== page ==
ALMOST ten years ago, Virginia Nicholson’s excellent Among The Bohemians exploded the myths about bohemian living in the 1920s and 1930s, especially for women.
The illusion of artists defying society’s norms to live equally together was undermined when creative, intellectual women were landed with the bulk of the chores while the creative, intellectual menfolk stayed in their rooms, reading Greek.
And aside from any sexual inequalities, bohemianism could be a very hard life. Elizabeth Smart, Katherine Mansfield, Jean Rhys and DH Lawrence often endured sub-standard conditions, and it’s still shocking to read about Mansfield’s pitifully bare flat in London, or Jean Rhys’s dingy rented room in Paris.
For Lawrence and Nancy Durrell (like Robert Graves and Laura Riding, or later, John and Elizabeth Fowles), Greece was the bohemian destination of choice. There they could live cheaply in the sunshine, Lawrence could write his books – and Nancy – well, Nancy could keep house.
A trained artist, she had ambitions for her art. But a lack of confidence, a need to support her husband emotionally and financially, and the distractions of a glittering blue sea under the Corfu sunshine kept those ambitions at bay.
This biography, written by the daughter of Nancy’s second marriage to Edward Hodgkin, is a truly fascinating account of one of those many women, the wives and the girlfriends and the sisters of famous literary men, who have lived a twilight existence in the shadows of the historical canon.
Lawrence Durrell, whose most illustrious work was the Alexandria Quartet, probably isn’t read as much today as his younger brother Gerald, whose My Family And Other Animals is a popular school text. And Nancy Durrell is a footnote in his story, merely the wife who accompanied him to Corfu and who took their daughter, Penelope, when she left him before the end of the Second World War.
And yet Nancy’s story on its own is irresistible. She came from a class-conscious family; her parents had been well-to-do before her father’s financial mismanagement led them into genteel poverty. Her mother never got over it, and Nancy herself grew up wary and self-conscious, finding it difficult to make friends at school. Even when she graduated to the prestigious Slade art school, she found herself alienated.
She had one asset, though – she was a classic beauty, tall, slim and blonde, which made her popular, at least with men. She was naive in her dealings with them, but made some lasting male friends during her art college days. It was while she was nursing her wounds from an abortive romance with an adventure-seeking old Etonian that she met Durrell. They were friends though for a long time before becoming involved with one another.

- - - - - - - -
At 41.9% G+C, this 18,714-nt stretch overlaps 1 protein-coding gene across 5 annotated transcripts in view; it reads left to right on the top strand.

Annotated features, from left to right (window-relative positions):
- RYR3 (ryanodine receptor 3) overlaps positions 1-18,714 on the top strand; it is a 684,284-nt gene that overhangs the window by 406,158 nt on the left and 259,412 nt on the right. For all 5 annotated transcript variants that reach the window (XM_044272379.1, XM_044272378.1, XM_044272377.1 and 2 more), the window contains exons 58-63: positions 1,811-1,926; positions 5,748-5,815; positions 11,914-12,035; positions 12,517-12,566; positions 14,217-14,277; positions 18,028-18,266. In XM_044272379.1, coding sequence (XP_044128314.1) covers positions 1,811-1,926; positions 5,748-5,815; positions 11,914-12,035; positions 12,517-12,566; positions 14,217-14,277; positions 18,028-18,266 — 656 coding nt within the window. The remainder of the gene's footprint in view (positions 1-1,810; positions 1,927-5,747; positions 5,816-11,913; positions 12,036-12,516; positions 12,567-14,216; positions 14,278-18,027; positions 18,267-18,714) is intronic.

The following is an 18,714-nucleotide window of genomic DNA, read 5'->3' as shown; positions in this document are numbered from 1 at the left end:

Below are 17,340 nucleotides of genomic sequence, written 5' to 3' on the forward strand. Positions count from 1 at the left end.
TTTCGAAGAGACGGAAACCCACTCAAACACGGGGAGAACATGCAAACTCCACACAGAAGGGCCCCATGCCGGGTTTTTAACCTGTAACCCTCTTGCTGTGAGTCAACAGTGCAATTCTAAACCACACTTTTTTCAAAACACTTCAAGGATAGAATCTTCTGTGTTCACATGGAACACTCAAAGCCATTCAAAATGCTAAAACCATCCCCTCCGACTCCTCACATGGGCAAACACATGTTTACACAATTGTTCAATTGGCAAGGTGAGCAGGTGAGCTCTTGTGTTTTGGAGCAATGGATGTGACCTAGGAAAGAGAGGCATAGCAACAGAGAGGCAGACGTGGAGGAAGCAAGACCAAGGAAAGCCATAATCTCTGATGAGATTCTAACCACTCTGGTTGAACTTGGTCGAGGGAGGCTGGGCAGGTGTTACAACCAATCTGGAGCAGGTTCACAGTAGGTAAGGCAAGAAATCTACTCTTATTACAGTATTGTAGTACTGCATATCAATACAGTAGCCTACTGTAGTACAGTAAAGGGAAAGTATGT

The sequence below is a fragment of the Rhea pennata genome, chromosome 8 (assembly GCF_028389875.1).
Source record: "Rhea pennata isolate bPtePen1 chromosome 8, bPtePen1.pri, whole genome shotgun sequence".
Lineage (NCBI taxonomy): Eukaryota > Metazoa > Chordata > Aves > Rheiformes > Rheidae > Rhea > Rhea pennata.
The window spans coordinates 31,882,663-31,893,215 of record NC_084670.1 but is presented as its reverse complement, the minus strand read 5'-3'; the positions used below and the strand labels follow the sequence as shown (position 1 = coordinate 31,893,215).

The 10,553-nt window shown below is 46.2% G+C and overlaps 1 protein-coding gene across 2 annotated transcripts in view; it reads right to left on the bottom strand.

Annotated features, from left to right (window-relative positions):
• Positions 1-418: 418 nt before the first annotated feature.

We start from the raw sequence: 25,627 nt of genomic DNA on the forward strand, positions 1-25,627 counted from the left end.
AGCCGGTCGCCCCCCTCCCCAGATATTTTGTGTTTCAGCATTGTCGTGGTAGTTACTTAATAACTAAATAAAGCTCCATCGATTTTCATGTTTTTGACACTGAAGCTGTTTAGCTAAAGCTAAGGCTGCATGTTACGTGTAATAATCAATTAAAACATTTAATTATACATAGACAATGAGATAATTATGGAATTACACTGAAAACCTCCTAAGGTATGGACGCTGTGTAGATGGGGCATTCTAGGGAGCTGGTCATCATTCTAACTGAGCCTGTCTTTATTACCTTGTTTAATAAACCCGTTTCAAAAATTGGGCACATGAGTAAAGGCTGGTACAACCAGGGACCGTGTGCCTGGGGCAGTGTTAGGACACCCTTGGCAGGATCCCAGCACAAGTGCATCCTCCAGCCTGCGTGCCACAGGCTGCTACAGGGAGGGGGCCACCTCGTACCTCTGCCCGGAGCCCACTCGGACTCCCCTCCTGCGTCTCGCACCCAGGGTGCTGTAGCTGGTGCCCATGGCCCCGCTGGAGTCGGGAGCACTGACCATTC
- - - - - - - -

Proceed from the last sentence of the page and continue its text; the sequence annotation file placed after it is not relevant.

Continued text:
When they did, marriage followed swiftly, as did the move to Corfu. Hodgkin writes of Nancy’s long-held bohemian dreams, a life apart from the rigid and joyless class-conscious milieu in which she had grown up, and Lawrence’s chaotic, happy, unconventional family (his widowed mother had four children) suited her absolutely.
It was a dream come true. Only once she was there, Nancy found it hard to establish her own artistic path. Too often, she was the drudge, cooking and cleaning and looking after her husband, still searching for the inner confidence she needed to make it as an artist on her own.
That confidence almost came, though, and from a most unlikely source. Nancy often found herself silenced in company by her more buoyant, extrovert partner. Lawrence and Henry Miller had struck up an epistolary friendship, and when they met in Paris, along with Anais Nin, they became great friends.
Nin has commented, along with others, on Nancy’s silence in the group, and the way Lawrence would tell her regularly to shut up. Lawrence would also try to keep her apart from his new literary friends, displaying sexual and artistic jealousy.
It was in fact Henry Miller who really spotted Nancy’s artistic talent, and who tried to encourage her to do more, even suggesting they exhibit their work together (Miller liked to paint too). Alas, though, it was too little too late for her. Her self-confidence had been chipped away over the years, and by the time she and Lawrence had to leave Corfu as the war took hold, she had grown thoroughly disillusioned with him. In Cairo, she found the courage to leave, much to his devastation, and supported herself and her daughter with a series of jobs with the British Council until she met Hodgkin and they returned to England together.
Joanna Hogkin, a writer herself, is ruthless enough to try to establish the truth about her mother and not sentimentalise her. She also wants to understand the kind of woman she was before her life in England with her second husband, a woman whom she readily admits feels like a stranger to her.
This is a particularly rich and honest account, and one which I suspect her mother would greatly appreciate.
Amateurs In Eden: The Story Of A Bohemian Marriage
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